Hurricane Sally set to batter a Louisiana still reeling from Hurricane Laura
Louisiana already has 23,000 climate refugees living in shelters following Hurricane Laura.
Hurricane Sally is strengthening in the Gulf of Mexico and is expected make landfall somewhere on the central Gulf Coast later today (Sept. 14).
The slow-moving storm has been drifting northwest off the coast toward Louisiana, and was officially upgraded from tropical storm to hurricane this afternoon. The National Hurricane Center (NHC) said it's still too soon to tell where exactly its center will move onshore. It's packing an "extremely dangerous and life-threatening storm surge" that threatens people living on the Louisiana, Mississippi and Alabama coastlines, the NHC said. And with forecasts suggesting that it will remain partly over the Gulf's warm, storm-feeding water as it moves ashore, the NHC said Sally could remain a dangerous hurricane for a long time after landfall.
Dangerous flash floods are also likely, according to the NHC, as well as major flooding along rivers and in urban areas.
Related: A history of destruction: 8 great hurricanes
The Gulf Coast has already taken a beating this hurricane season, with the one-two punch of tropical storm Marco and the monster hurricane Laura hitting western Louisiana in the same week in August. According to the Post and Courier, 134,000 people were still without power in Louisiana this past weekend, two weeks after Laura.
Twenty-three thousand are still living in Red Cross housing from that last pair of storms in Louisiana, the Post and Courier reported, though they've gotten less attention than the more than 100,000 people fleeing massive wildfires on the West Coast. Scientists believe that both the more intense hurricanes and hotter and larger wildfires occurring right now are consequences of climate change.
While this storm is the only Atlantic cyclone posing an immediate threat to land, it's not the only storm in the Atlantic. The NHC is simultaneously tracking four other significant storms right now, including hurricane Paulette, which passed directly over Bermuda today (several hundred miles east of North Carolina). None besides Sally and Paulette pose immediate threats to land.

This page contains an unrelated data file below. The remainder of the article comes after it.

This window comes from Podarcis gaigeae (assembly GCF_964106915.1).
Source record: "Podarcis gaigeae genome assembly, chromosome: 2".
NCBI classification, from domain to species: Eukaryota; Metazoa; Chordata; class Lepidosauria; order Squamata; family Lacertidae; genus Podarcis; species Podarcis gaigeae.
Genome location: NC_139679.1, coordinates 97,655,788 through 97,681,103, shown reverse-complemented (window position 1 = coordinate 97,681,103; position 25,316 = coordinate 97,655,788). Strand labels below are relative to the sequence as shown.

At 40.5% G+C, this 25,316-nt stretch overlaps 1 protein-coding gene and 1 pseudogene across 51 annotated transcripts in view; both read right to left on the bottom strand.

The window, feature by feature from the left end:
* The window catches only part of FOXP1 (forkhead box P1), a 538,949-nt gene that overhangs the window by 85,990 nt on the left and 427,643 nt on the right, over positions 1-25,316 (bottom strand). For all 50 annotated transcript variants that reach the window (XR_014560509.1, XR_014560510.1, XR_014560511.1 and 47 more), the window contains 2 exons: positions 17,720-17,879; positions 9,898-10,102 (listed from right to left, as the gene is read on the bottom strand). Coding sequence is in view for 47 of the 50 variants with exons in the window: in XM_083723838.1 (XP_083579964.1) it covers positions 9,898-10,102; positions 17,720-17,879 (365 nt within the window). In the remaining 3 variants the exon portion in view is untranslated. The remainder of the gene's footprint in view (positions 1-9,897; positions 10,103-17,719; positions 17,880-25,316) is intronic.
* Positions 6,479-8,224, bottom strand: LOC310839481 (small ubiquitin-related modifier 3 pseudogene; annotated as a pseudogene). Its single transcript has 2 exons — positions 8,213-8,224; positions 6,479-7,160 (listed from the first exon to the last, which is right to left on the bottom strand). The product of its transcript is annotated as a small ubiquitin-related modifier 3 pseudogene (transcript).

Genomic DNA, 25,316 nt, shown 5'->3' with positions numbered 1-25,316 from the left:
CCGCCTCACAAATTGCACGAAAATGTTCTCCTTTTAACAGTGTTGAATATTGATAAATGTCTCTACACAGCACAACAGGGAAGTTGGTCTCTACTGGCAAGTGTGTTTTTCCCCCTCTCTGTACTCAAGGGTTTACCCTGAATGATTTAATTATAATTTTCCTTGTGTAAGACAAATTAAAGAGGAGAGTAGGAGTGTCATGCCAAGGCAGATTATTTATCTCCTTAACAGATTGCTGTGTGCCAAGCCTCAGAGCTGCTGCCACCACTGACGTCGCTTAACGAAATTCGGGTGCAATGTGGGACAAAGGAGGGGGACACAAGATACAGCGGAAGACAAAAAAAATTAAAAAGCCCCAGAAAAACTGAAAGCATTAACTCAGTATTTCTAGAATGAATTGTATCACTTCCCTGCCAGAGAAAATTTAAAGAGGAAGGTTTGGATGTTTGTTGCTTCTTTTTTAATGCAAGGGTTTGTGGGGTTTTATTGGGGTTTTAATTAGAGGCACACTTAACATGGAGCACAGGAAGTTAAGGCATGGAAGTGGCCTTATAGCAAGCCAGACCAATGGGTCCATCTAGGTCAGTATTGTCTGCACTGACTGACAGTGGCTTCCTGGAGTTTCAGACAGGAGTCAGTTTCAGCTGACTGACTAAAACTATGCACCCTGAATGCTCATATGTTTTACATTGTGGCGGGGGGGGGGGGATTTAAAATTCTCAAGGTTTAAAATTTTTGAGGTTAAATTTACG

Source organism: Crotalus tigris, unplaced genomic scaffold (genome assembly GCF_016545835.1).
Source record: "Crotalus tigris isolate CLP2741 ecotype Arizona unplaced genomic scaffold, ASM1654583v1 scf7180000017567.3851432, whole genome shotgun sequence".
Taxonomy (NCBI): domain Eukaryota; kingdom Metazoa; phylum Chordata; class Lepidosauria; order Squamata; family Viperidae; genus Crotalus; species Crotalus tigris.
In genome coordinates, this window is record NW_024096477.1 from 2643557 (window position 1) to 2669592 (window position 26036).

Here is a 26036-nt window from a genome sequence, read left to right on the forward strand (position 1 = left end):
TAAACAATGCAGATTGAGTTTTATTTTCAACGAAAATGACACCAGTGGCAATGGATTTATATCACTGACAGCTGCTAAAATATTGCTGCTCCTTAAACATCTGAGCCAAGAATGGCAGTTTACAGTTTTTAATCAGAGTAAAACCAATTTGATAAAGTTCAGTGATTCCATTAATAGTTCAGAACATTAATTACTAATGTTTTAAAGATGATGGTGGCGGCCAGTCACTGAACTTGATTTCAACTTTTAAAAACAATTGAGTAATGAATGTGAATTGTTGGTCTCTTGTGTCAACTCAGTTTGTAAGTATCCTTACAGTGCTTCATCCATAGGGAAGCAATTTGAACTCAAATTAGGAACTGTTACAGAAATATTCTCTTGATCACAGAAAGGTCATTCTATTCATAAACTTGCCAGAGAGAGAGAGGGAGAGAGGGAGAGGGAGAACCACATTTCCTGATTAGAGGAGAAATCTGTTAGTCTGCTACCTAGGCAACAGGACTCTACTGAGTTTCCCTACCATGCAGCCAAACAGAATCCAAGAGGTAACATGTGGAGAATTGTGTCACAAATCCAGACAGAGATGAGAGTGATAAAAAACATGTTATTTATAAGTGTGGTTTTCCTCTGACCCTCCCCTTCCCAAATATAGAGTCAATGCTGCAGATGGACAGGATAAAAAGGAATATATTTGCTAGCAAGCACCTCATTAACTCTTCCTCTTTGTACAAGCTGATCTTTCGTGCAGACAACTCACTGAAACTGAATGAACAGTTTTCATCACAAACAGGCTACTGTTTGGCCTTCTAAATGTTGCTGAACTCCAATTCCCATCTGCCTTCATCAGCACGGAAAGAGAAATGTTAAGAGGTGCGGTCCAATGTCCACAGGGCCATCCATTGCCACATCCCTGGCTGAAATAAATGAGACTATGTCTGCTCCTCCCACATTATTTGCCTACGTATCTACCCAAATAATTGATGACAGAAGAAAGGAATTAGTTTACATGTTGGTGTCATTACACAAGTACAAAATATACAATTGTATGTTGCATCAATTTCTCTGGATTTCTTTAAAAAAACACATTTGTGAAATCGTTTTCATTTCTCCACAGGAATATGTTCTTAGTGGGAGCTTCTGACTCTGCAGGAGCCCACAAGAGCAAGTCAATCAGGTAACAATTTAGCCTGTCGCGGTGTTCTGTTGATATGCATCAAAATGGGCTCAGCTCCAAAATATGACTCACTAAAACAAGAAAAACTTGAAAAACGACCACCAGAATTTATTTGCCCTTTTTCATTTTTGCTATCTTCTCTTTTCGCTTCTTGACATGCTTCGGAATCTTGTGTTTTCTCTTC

Sally, like most hurricanes this year, is also a record setter: Atlantic cyclones are named in alphabetical order as they reach tropical storm strength, and no "S" storm has ever come this early before. Sally was named on Sept. 12. That's 21 days earlier than the previous "S" record-holder: Stan in 2005.
With Tropical Storms Teddy and Vicky forming in the Atlantic this morning, 21 and 22 days earlier than record-holders, Azores (which reached Tropical Storm strength on Oct. 4, 2005, but was named out of order), and Tammy (Oct. 5, 2005). Teddy is already forecast to become a major hurricane and is expected to move north through the Atlantic without impacting the Carribean or North American mainland.
Related: 10 signs that Earth's climate is off the rails
There's only one slot left on the NHC's list of Atlantic storm names: Wilfred. (The list skips the letters Q, X, Y and Z.)
Once the prepared names are exhausted, the NHC will move on to Greek letters for storms. In 2005, the previous busiest storm year, six Greek-letter storms formed, culminating in Zeta (the sixth of 24 possible Greek letters) on Dec. 30.
Most tropical storms form during August, September and October.
Originally published on Live Science.
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